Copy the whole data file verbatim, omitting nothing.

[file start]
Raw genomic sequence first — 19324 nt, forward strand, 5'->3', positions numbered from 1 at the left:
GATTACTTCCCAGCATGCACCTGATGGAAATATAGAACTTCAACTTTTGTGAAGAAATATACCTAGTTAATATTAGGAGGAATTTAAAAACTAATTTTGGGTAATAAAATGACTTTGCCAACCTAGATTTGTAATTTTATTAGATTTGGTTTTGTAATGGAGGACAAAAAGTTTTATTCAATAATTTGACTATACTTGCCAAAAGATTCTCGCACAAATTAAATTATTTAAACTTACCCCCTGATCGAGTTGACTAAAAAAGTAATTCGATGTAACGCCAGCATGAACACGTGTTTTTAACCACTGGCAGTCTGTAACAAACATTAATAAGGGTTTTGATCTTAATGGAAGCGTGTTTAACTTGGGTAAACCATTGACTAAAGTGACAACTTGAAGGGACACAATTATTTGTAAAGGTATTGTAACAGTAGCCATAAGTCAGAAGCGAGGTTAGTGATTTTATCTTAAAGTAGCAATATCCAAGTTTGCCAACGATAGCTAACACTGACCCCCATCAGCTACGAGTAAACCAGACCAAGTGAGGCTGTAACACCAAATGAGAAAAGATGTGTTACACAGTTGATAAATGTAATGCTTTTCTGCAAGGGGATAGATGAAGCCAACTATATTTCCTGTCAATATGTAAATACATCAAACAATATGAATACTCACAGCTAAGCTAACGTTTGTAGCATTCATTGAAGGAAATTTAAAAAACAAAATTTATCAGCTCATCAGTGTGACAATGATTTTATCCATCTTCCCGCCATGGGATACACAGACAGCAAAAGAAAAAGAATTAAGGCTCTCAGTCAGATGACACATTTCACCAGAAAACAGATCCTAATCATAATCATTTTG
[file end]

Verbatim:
Raw genomic sequence first — 19324 nt, forward strand, 5'->3', positions numbered from 1 at the left:
GATTACTTCCCAGCATGCACCTGATGGAAATATAGAACTTCAACTTTTGTGAAGAAATATACCTAGTTAATATTAGGAGGAATTTAAAAACTAATTTTGGGTAATAAAATGACTTTGCCAACCTAGATTTGTAATTTTATTAGATTTGGTTTTGTAATGGAGGACAAAAAGTTTTATTCAATAATTTGACTATACTTGCCAAAAGATTCTCGCACAAATTAAATTATTTAAACTTACCCCCTGATCGAGTTGACTAAAAAAGTAATTCGATGTAACGCCAGCATGAACACGTGTTTTTAACCACTGGCAGTCTGTAACAAACATTAATAAGGGTTTTGATCTTAATGGAAGCGTGTTTAACTTGGGTAAACCATTGACTAAAGTGACAACTTGAAGGGACACAATTATTTGTAAAGGTATTGTAACAGTAGCCATAAGTCAGAAGCGAGGTTAGTGATTTTATCTTAAAGTAGCAATATCCAAGTTTGCCAACGATAGCTAACACTGACCCCCATCAGCTACGAGTAAACCAGACCAAGTGAGGCTGTAACACCAAATGAGAAAAGATGTGTTACACAGTTGATAAATGTAATGCTTTTCTGCAAGGGGATAGATGAAGCCAACTATATTTCCTGTCAATATGTAAATACATCAAACAATATGAATACTCACAGCTAAGCTAACGTTTGTAGCATTCATTGAAGGAAATTTAAAAAACAAAATTTATCAGCTCATCAGTGTGACAATGATTTTATCCATCTTCCCGCCATGGGATACACAGACAGCAAAAGAAAAAGAATTAAGGCTCTCAGTCAGATGACACATTTCACCAGAAAACAGATCCTAATCATAATCATTTTG